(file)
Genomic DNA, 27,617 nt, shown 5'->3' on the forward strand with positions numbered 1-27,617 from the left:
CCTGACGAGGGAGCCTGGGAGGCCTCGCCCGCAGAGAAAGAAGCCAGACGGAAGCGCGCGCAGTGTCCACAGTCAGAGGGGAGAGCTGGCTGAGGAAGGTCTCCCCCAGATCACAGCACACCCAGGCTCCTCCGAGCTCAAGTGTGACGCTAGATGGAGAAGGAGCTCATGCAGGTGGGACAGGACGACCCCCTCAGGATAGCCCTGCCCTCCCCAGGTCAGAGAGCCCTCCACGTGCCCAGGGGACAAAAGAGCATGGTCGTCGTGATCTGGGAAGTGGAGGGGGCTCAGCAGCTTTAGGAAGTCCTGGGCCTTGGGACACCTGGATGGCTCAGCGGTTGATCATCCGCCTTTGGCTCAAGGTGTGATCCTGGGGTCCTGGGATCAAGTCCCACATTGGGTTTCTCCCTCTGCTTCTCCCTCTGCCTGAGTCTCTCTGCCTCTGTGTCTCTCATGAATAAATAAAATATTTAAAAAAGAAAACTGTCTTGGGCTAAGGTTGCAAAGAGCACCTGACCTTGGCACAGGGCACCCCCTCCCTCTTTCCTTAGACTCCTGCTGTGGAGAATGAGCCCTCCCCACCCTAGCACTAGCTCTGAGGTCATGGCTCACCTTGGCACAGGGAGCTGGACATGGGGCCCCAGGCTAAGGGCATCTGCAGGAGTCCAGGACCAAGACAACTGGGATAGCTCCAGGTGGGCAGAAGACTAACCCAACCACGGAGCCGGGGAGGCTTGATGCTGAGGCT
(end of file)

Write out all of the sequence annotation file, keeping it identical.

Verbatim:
Genomic DNA, 27,617 nt, shown 5'->3' on the forward strand with positions numbered 1-27,617 from the left:
CCTGACGAGGGAGCCTGGGAGGCCTCGCCCGCAGAGAAAGAAGCCAGACGGAAGCGCGCGCAGTGTCCACAGTCAGAGGGGAGAGCTGGCTGAGGAAGGTCTCCCCCAGATCACAGCACACCCAGGCTCCTCCGAGCTCAAGTGTGACGCTAGATGGAGAAGGAGCTCATGCAGGTGGGACAGGACGACCCCCTCAGGATAGCCCTGCCCTCCCCAGGTCAGAGAGCCCTCCACGTGCCCAGGGGACAAAAGAGCATGGTCGTCGTGATCTGGGAAGTGGAGGGGGCTCAGCAGCTTTAGGAAGTCCTGGGCCTTGGGACACCTGGATGGCTCAGCGGTTGATCATCCGCCTTTGGCTCAAGGTGTGATCCTGGGGTCCTGGGATCAAGTCCCACATTGGGTTTCTCCCTCTGCTTCTCCCTCTGCCTGAGTCTCTCTGCCTCTGTGTCTCTCATGAATAAATAAAATATTTAAAAAAGAAAACTGTCTTGGGCTAAGGTTGCAAAGAGCACCTGACCTTGGCACAGGGCACCCCCTCCCTCTTTCCTTAGACTCCTGCTGTGGAGAATGAGCCCTCCCCACCCTAGCACTAGCTCTGAGGTCATGGCTCACCTTGGCACAGGGAGCTGGACATGGGGCCCCAGGCTAAGGGCATCTGCAGGAGTCCAGGACCAAGACAACTGGGATAGCTCCAGGTGGGCAGAAGACTAACCCAACCACGGAGCCGGGGAGGCTTGATGCTGAGGCT